TOTAL PHYSICAL RESPONSE: THEORETICAL FRAMEWORKS AND GENERAL PRINCIPLES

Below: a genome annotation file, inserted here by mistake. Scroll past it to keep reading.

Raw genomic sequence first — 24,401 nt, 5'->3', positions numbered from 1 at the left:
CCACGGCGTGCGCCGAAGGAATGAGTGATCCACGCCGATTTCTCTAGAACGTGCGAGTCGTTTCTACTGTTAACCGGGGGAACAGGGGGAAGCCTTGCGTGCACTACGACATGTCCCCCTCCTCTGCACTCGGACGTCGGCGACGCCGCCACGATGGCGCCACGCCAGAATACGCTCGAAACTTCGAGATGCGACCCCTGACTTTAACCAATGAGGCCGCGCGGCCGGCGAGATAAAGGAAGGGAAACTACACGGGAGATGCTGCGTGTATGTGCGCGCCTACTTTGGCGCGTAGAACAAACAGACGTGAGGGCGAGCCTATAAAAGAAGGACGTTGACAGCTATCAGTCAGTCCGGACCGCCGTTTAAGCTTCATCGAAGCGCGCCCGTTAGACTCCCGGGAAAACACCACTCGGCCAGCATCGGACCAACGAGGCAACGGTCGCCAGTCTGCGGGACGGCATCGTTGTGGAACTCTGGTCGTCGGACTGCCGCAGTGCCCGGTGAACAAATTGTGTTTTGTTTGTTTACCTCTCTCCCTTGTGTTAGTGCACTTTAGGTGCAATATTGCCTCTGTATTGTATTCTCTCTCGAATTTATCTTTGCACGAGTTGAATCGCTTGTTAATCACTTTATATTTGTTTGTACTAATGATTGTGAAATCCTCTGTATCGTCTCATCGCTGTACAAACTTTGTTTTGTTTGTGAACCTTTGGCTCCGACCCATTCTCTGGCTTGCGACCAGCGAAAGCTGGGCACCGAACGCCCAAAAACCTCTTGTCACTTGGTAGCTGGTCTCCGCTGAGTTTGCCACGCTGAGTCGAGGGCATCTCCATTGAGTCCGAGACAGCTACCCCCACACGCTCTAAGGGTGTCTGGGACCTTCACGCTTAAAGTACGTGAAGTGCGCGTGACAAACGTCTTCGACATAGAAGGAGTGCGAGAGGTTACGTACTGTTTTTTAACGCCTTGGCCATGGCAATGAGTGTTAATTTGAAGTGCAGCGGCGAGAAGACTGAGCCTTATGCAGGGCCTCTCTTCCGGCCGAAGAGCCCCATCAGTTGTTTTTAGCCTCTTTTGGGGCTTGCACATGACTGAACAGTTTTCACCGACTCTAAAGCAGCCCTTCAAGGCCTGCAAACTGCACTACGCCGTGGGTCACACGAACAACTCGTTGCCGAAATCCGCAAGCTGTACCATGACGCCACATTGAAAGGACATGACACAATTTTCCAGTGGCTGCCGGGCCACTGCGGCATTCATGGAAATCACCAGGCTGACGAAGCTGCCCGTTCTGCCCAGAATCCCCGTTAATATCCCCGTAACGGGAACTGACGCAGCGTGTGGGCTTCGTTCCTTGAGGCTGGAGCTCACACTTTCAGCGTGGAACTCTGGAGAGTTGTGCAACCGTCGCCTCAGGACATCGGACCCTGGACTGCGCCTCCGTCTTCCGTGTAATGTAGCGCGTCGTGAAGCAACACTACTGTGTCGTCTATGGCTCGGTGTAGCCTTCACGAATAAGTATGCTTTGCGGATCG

The focus of this paper is one of the methods of foreign language learning called Total Physical Response, which falls in line with neurolinguistic principles and naturalness of language acquisition. In the paper we identify the neurolinguistic background on which this method of foreign language instruction rests, namely we discuss how the acquisition of the mother tongue is mirrored in Total Physical Response – the teacher uses imperatives and body movements, which students then imitate, just like children observe their parents speaking and doing things. Furthermore, we discuss the role of left and right hemispheres of the brain in Total Physical Response and how this method develops and emphasizes the creative, physical side of language acquisition thus avoiding simultaneous reception and production. In addition, we also try to present some of the principles that teachers rely on in the teaching process and types of the TPR method in the classroom, depending on the materials used. Finally, we attempt to identify certain drawbacks of this method, which essentially present its limitations.